… and even locking down star backcourt players on switches.

For as great of a defender as we thought Brink would be, the level of dominance she’s shown through the first month of her career has been unbelievable. She still has her issues with fouling, but currently leads the WNBA in block rate, per Her Hoop Stats, with a healthy steal rate to boot.

Now for the stats portion of the blurb. Brink is on pace to be the first rookie in league history to average at least 1.0 steals and 2.5 blocks, per Sports Reference, and among true rookies only Sylvia Fowles, Lisa Leslie, Candace Parker and Lauren Jackson have even gotten close. Los Angeles’ defense is over six points better per 100 possessions when Brink is on the court, per PBP Stats. Also per PBP Stats, the Sparks allow a rim FG% and rim frequency nearly 10 percentage points better when Brink is on the court, extraordinarily high numbers. Defenses even shoot considerably worse from the midrange when Brink is on the court, leading to a 2-point defense a full 10 percentage points better.

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Washington Mystics

Aaliyah Edwards arrived this week in full force. The Mystics’ rookie big played three games this week, averaging 15.7 points, 11.7 rebounds and 2.3 stocks1 on 62.5% true-shooting in 31.0 minutes. And she did so against some tough frontcourt matchups, from Alyssa Thomas and Brionna Jones to Elizabeth Williams to Aliyah Boston.

The biggest thing that has started clicking for Edwards is the same as it was for Siegrist: adjusting to the speed of the game. Edwards was better at this from Day One than most rookies tend to be, as was visible in her timely cutting and defensive rotations, but she had her issues. The biggest among these was her finishing; per Synergy, Edwards had missed more than half her layup attempts over the first three weeks of the season.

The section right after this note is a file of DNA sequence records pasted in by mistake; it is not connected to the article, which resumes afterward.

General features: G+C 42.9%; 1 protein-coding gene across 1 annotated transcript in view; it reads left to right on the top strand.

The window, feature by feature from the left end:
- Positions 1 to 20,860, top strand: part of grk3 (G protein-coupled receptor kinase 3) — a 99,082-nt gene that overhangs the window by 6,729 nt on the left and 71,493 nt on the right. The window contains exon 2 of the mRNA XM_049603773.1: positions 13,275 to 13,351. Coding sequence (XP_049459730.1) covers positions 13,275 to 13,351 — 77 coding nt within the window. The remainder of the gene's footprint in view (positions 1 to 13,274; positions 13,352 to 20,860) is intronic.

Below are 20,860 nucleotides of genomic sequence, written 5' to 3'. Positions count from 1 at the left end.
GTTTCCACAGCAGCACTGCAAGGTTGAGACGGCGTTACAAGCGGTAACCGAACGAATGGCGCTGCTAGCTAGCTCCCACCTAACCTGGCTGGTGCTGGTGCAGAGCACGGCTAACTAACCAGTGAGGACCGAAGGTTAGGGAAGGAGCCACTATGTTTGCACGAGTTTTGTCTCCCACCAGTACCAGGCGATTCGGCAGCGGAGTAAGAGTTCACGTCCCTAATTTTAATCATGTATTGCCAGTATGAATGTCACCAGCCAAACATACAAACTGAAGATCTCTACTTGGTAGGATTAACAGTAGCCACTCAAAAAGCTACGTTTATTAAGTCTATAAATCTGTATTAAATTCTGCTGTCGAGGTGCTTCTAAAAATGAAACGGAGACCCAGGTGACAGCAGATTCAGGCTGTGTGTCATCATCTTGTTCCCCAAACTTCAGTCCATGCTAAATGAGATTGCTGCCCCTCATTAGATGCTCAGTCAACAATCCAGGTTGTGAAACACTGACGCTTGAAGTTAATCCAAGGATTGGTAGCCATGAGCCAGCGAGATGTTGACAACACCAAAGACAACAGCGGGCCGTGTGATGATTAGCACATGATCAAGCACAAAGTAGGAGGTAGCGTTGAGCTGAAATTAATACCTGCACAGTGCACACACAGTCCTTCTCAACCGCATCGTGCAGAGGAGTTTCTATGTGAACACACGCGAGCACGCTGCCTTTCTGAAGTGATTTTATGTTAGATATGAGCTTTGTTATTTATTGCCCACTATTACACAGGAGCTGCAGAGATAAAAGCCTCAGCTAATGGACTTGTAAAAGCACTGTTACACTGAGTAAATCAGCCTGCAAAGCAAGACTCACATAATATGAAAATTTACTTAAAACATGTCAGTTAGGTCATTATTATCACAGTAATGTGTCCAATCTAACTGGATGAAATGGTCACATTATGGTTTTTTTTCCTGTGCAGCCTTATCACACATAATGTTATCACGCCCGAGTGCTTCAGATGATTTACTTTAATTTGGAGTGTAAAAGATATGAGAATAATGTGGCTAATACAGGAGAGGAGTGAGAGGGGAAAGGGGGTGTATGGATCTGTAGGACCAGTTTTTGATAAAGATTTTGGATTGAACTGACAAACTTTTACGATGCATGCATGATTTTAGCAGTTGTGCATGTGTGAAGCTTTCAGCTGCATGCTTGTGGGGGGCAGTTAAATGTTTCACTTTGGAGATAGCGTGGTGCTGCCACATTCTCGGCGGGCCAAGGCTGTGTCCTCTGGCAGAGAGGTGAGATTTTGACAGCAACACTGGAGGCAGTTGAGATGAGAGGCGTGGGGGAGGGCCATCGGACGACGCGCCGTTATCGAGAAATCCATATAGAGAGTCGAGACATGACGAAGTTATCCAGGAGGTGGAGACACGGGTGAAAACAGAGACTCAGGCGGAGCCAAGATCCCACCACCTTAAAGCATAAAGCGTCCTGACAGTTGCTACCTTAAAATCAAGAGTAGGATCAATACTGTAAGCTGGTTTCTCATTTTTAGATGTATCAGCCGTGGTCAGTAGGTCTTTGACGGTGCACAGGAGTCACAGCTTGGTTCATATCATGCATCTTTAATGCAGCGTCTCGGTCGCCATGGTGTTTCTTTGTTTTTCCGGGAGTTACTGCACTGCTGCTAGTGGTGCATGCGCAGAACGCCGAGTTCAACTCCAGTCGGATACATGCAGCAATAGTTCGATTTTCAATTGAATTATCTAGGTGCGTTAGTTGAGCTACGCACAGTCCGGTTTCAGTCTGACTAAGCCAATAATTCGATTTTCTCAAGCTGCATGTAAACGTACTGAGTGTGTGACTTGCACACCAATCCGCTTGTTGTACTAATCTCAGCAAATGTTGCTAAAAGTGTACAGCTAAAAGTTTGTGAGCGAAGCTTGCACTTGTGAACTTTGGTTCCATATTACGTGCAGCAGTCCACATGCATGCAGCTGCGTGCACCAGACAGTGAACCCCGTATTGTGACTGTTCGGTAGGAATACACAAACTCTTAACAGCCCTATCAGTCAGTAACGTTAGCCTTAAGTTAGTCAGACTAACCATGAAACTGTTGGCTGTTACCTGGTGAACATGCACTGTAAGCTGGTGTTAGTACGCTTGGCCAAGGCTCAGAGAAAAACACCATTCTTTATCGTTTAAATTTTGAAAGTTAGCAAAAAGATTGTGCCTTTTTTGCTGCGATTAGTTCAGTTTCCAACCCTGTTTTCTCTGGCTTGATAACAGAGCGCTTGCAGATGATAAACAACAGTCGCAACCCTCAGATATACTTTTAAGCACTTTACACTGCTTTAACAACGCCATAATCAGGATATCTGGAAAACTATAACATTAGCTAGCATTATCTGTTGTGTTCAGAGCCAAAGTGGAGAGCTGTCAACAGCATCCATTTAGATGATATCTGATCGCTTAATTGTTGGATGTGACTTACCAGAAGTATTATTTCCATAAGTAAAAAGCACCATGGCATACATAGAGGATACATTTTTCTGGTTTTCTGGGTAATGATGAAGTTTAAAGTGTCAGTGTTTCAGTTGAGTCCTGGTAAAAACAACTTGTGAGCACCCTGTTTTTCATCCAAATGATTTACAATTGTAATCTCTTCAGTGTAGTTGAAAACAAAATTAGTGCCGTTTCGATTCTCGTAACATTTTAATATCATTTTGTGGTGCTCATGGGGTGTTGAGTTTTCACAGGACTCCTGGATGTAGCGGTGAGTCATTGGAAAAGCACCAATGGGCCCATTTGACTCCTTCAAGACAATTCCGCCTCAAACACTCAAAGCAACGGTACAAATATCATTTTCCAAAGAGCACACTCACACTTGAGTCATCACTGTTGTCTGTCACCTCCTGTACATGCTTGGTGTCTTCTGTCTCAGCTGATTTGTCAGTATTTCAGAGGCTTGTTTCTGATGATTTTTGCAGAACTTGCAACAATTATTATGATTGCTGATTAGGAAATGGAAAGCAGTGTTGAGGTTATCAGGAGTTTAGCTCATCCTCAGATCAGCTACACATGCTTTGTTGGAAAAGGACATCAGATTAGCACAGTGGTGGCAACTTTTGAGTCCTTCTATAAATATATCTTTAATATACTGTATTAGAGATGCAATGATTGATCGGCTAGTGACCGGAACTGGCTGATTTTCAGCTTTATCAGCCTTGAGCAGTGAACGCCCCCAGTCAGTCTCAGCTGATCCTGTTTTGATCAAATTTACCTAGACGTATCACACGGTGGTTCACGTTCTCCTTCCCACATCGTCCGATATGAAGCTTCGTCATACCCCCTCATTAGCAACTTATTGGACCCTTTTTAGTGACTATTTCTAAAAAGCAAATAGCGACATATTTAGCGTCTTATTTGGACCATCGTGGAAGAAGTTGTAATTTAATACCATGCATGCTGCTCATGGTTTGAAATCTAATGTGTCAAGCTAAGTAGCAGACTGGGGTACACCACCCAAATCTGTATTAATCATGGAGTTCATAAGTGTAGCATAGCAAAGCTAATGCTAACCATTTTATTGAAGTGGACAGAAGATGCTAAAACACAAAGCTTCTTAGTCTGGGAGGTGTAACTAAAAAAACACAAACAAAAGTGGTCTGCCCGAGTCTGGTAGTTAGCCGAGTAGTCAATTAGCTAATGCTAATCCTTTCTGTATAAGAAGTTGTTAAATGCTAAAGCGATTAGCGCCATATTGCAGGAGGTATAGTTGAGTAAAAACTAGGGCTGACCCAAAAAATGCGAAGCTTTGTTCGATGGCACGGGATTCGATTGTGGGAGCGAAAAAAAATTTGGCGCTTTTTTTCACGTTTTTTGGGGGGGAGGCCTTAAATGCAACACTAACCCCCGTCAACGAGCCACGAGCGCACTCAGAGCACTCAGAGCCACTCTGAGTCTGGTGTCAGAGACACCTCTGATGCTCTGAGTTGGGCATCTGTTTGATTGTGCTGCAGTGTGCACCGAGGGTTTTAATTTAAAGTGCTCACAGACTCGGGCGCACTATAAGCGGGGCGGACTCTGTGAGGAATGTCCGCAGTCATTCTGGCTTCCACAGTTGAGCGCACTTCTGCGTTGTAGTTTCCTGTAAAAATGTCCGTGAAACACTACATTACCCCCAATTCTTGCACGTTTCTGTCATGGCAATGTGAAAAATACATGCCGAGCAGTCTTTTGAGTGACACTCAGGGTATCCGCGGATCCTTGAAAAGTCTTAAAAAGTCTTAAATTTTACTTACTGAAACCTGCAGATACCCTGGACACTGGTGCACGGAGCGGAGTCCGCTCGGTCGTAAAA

Young players can often struggle with finishing as they adjust to the greater tempo and physicality of the pros, since it’s a skill that is so reliant on timing and proactively reading defenders. The best example of this is Jackie Young, who was an elite finisher in college but struggled mightily her rookie season in the W before gradually rounding into one of the best finishing wings in the league.

Not that every rookie who struggles at the rim should be expected to greatly improve at that over time. Young’s Notre Dame teammate, Arike Ogunbowale, was never a great finisher in college and has largely been mediocre at that in the pros. Having a track record of success matters when projecting young players (no pun intended).

Edwards had been a highly effective play-finisher at UConn since her junior year breakout. And after a strong Week Four, what do you know, she’s now hitting 57.6% of her layups, per Synergy. It makes sense that the Mystics’ “Duracell Bunny2 would take a bit of time to adjust to the WNBA, but as a player our draft scouting team lauded as the No. 3 collegiate prospect in the 2024 draft, Washington has every reason to be excited about what is still to come.

  1. Steals + blocks ↩︎
  2. Someone should really tell Julie Vanloo which company has a bunny as its … mascot? Symbol? How would you categorize the Energizer Bunny? ↩︎

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Written by Em Adler

Em Adler (she/they) covers the WNBA at large and college basketball for The Next, with a focus on player development and the game behind the game.